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Helen Thomas and Bias in the Press

Longtime White House correspondent Helen Thomas is being celebrated today as a trailblazer who showed the way for young female reporters and the avatar for tough-minded journalism. Thomas deserves great credit for making her way against the odds in a man’s world before becoming a fixture as the dean of the White House press corps and a leading member of the once-all male Gridiron Club. Doing so required grit, tenacity, and the kind of work ethic that enabled her to beat out many of her colleagues and win her a place among the elites of the Washington press corps. But even the most laudatory discussion of Thomas’s career must mention its end when she was forced to resign from her last post for an anti-Semitic outburst. In order to maintain the story line of Thomas as trailblazer, obituaries like the front-page article in today’s New York Times, and appreciations like the one in the Daily Beast by Eleanor Clift, must treat it as something that does not detract from her significance or an understandable expression of legitimate opinion that showed she didn’t care what others thought.

But an honest assessment of her legacy requires us to do more than make a token acknowledgement of the “get the hell out of Palestine” statement while lionizing her as a symbol of equal rights for women. Thomas’s prejudice was not a minor flaw. It was a symptom not only of her Jew-hatred but also of a style of journalism that was brutally partisan and confrontational. We want reporters to be tough and relentless in the pursuit of good stories and truth. Yet anyone who watched her use her perch in the front row in the White House press room as if it were a platform for political opposition to administrations whose policies she didn’t like must understand that, along with her symbolic importance, we must also give Thomas her share of the credit for the creation of an ugly spirit of partisanship that characterizes much of the press.

As for Thomas’s line about throwing the Jews out of Palestine, the attempts to soften its impact by her friends still fall flat. The reporter wasn’t talking about Jewish settlers in the West Bank. She was referring to all six million Israeli Jews who, she thought, ought to go back where they supposedly belonged, to Germany and Poland. We are supposed to give her a pass for that because she was either elderly at the time or because she was the child of Lebanese immigrants, who brought their prejudices against Jews with them. Though she subsequently attempted to weasel her way out of the dustup with a statement that expressed her wish for peace, it was clear that she thought such a peace ought to be based on Israel’s eradication. This wasn’t so much, as the Times wrote, an “offhand remark” as it reflected a deep-seated hatred for Israel and its Jewish population that had characterized much of her reporting and writing throughout her career. That her fans are willing to regard this as not germane to the main story about her achievements is to be expected. But let’s ask ourselves how her stature would be affected if her offhand remarks, even in her dotage, had been aimed at African-Americans, rather than Israelis? Rationalizing or minimizing her prejudices for the sake of preserving Thomas’s reputation is intellectually indefensible.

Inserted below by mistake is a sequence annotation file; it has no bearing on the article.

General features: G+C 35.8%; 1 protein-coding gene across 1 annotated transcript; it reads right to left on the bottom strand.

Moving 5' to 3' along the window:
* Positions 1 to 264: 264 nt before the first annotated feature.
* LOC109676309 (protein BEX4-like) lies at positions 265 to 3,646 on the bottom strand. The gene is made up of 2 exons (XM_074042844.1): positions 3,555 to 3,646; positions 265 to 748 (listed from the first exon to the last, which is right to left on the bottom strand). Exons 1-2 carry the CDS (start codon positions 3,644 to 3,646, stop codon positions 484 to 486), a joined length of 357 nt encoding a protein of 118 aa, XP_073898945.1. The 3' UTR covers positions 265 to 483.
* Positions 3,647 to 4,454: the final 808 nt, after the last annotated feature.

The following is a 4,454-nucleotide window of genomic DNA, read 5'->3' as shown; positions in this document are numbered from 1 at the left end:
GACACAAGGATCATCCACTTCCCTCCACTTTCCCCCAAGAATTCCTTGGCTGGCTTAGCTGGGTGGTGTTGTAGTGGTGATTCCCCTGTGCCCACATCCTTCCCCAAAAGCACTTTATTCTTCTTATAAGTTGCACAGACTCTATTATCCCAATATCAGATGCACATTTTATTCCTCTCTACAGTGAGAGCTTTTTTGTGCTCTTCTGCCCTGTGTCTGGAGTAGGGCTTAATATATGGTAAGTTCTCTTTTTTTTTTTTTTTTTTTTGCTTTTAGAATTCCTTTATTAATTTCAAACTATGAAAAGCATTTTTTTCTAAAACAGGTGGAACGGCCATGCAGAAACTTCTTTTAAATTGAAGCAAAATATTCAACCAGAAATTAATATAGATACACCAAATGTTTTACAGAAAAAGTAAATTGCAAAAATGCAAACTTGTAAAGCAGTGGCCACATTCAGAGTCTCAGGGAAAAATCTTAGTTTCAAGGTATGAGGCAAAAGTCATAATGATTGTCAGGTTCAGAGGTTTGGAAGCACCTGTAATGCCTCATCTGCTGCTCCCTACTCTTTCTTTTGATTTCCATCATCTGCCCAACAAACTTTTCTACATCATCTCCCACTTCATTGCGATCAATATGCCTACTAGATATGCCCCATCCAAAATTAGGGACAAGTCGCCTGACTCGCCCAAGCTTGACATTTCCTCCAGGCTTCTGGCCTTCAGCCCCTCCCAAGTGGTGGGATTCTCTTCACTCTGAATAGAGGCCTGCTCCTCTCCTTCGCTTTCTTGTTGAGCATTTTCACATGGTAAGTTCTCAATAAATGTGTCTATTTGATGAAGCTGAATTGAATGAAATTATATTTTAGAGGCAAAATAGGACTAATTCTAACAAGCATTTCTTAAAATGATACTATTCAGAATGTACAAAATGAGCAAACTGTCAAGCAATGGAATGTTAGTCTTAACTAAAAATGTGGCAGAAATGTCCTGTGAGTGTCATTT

Many people grew to like Thomas specifically because of her unrelenting hostility to the George W. Bush administration and her open opposition to the wars in Iraq and Afghanistan. Those stances are seen by some as either prescient or praiseworthy these days, but even if you shared her political position, it’s important to understand that her use of her front-row seat in the White House briefing room to promote those positions represented a disturbing breakdown in civility as well as the way the press views itself.

Thomas made no secret of the fact that she felt the mainstream press gave too much leeway to Bush in the wake of the 9/11 attacks. But her decision to fight her own war against the war on terror from inside the White House wasn’t quite the responsible position that many of her backers pretend it to be. Thomas’s point wasn’t so much based on skepticism about whether Saddam Hussein really did possess, as every Western intelligence agency thought he did, weapons of mass destruction as it was on the idea that Islamist terrorists and their allies had legitimate grievances against the United States and the West. In her view, American attempts to defend against these threats or Israeli efforts to protect their people against a bloody terrorist offensive were the real problems.

Moreover, as much as the press needs to always be on guard against a tendency to be played by the president (something that has been crystal clear during most of Barack Obama’s presidency, as much of the mainstream media served as his unpaid cheerleaders), Thomas illustrated the pitfalls of the opposite trend. At times, Thomas appeared to be acting as if she thought the role of the press was to be the mouthpiece for Bush’s detractors. In doing so, she undermined her own shaky credibility more than she cut the president down to size.

Journalists should recognize that Thomas helped paved the way for subsequent generations of women in the working press. But we should also understand that the negative lessons of her career are as instructive as the positive ones. Helen Thomas may have been a pathfinder for women, but her prejudices and poor judgment are textbook examples of how journalists should not behave.


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